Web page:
April Sees Third Consecutive Rise in Home Prices, Reports S&P Case-Shiller Index
The S&P CoreLogic Case-Shiller national home price index shows that April’s home prices were still down 0.2% from April 2022. However, after accounting for seasonal variations, they were 0.5% greater monthly, and prices are now just 2.4% below their June 2022 peak.
Certain cities, such as Miami, Chicago, and Atlanta, witnessed notable price gains in April, with 5.2%, 4.1%, and 3.5%, respectively. However, the April price declines were more significant in 17 out of the top 20 cities analyzed than in March. Despite the recovery, the housing market faces challenges due to high mortgage rates and the possibility of economic weakness. The demand for homes remains strong, but limited inventory and reduced affordability create competition among buyers, leading to the need for competitive offers in the market.
Overall, the recovery in home prices has been broad-based. While April’s data supports the argument that the previous price decline may have ended, future trends will depend on the market’s ability to navigate current challenges.
Listing Prices Decline, Home Market Time Increases by Almost 2 Weeks
Due to the current market conditions and high mortgage rates, the median listing and sales prices in the real estate market are declining. Redfin’s data shows that median sales prices have been declining steadily since February 2023, and a revised forecast suggests additional price drops, fewer homes on the market, and a slower sales pace. Even when prices are down, buying costs are still high because of inflation and rising interest rates.
In an unexpected turn of events, Redfin reveals a 0.9% decrease in the median listing price year over year, the first decrease of this nature in their data history. Housing buyers’ hesitation results from worries about inflation, skyrocketing housing prices, rising interest rates, and uncertainty brought on by the unemployment rate.
Overall, the housing market faces significant obstacles driven by inflation, rising interest rates, and a shortage of new listings. Buyers are delaying their purchasing plans, contributing to slower inventory growth and longer market times for homes.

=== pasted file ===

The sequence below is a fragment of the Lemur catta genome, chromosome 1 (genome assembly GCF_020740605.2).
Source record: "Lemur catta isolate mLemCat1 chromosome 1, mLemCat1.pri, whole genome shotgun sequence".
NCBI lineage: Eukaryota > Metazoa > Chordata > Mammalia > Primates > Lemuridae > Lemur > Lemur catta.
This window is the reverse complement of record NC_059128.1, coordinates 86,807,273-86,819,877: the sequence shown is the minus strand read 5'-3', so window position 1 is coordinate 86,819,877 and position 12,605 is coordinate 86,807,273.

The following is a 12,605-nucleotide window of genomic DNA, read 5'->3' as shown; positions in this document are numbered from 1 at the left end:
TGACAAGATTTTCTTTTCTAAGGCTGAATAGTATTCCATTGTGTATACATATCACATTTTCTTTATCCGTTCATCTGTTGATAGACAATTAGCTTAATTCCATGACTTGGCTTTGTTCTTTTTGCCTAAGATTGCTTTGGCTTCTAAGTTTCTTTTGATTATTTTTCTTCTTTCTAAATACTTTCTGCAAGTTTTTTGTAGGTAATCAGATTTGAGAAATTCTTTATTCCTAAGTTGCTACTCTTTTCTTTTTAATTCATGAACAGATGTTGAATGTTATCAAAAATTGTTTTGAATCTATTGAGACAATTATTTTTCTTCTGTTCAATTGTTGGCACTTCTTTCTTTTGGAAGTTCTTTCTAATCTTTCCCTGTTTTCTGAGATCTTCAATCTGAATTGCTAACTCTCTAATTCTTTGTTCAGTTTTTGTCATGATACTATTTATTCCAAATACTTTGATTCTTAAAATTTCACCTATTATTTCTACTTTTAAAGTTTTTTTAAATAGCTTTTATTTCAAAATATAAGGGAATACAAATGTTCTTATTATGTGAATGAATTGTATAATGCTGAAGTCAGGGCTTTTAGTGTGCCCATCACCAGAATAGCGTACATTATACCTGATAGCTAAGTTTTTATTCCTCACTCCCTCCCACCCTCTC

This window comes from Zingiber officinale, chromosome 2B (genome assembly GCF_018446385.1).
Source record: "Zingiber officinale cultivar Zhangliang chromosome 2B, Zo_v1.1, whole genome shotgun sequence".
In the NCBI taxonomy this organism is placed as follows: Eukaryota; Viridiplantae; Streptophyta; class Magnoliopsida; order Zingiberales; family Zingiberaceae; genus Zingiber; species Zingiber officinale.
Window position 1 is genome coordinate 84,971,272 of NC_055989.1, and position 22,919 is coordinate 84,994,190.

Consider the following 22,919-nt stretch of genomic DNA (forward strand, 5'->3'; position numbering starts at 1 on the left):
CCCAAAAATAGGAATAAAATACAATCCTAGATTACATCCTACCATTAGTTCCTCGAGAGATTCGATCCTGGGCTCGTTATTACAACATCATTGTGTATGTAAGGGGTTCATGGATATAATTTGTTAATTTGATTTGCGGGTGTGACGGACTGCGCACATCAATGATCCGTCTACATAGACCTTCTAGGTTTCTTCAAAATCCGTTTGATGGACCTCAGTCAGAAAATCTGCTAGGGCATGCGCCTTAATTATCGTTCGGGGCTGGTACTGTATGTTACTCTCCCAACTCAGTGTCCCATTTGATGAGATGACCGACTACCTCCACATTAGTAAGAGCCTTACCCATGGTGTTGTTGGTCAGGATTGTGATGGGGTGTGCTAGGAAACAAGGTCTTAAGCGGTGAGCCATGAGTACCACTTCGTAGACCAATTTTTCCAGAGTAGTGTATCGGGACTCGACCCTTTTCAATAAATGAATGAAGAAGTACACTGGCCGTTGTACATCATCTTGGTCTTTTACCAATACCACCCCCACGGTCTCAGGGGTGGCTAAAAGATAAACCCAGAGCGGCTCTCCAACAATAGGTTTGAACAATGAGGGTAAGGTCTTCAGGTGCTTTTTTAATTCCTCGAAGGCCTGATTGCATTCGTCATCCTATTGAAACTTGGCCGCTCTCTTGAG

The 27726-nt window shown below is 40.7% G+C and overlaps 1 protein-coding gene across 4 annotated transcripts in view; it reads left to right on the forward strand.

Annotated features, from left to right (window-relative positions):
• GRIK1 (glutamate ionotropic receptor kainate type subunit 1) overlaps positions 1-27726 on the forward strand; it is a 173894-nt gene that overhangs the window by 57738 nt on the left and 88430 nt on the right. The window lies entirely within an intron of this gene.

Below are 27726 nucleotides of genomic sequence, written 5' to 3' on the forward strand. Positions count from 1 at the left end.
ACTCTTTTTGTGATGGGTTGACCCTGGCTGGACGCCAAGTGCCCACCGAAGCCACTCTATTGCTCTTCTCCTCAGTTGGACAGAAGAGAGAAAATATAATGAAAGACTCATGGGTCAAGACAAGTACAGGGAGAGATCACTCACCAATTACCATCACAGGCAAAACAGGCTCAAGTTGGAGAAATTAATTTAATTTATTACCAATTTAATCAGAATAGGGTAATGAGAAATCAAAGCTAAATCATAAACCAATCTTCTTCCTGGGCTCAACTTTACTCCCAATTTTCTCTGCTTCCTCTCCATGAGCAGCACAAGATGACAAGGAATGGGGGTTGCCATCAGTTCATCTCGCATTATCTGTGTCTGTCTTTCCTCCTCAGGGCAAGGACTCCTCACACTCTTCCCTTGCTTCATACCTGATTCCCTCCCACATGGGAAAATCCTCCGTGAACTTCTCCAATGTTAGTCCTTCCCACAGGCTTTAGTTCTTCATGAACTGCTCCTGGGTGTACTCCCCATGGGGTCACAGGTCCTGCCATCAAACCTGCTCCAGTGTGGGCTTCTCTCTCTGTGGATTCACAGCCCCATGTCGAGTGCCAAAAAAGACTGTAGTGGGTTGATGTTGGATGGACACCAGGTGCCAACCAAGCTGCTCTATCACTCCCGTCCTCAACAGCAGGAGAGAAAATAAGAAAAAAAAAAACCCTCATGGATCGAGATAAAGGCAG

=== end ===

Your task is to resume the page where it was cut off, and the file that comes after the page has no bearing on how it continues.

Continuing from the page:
Existing-Home Sales Inch Up by 0.2% in May
According to the National Association of REALTORS®, existing-home sales slightly climbed in May. The four major U.S. regions saw a range in sales, with the South and West reporting gains and the Northeast and Midwest suffering setbacks. Sales decreased year over year in each of the four regions. The total number of existing-home sales rose by 0.2% in May, reaching a seasonally adjusted annual rate of 4.30 million, but this represented a significant drop of 20.4% compared to May 2022.
Housing inventory increased by 3.8% from April, totaling 1.08 million units, but remained down by 6.1% compared to the previous year. The supply of unsold inventory stood at a 3.0-month level, slightly higher than in previous months. The median price for existing homes in May was $396,100, showing a decline of 3.1% compared to May 2022, with price changes varying across regions.
First-time buyers accounted for 28% of sales in May, a slight decrease from April but an increase compared to May 2022. Cash sales comprised 25% of transactions, while individual investors or second-home buyers represented 15% of home purchases. Distressed sales, including foreclosures and short sales, accounted for 2% of sales in May.
According to NAR Chief Economist Lawrence Yun, mortgage rates remained relatively steady, influencing the direction of home sales. However, rates were higher than the previous year, with the 30-year fixed-rate mortgage averaging 6.69% as of June 15, 2023.
Vaimberg, Ron. “Weekly Newsletter – January 6, 2023.” Ron Vaimberg International, Ron Vaimberg, 6 Jan. 2023, https://rvionline.thinkific.com/courses/take/rvi-weekly-newsletter/texts/41523497-weekly-newsletter-january-6-2023.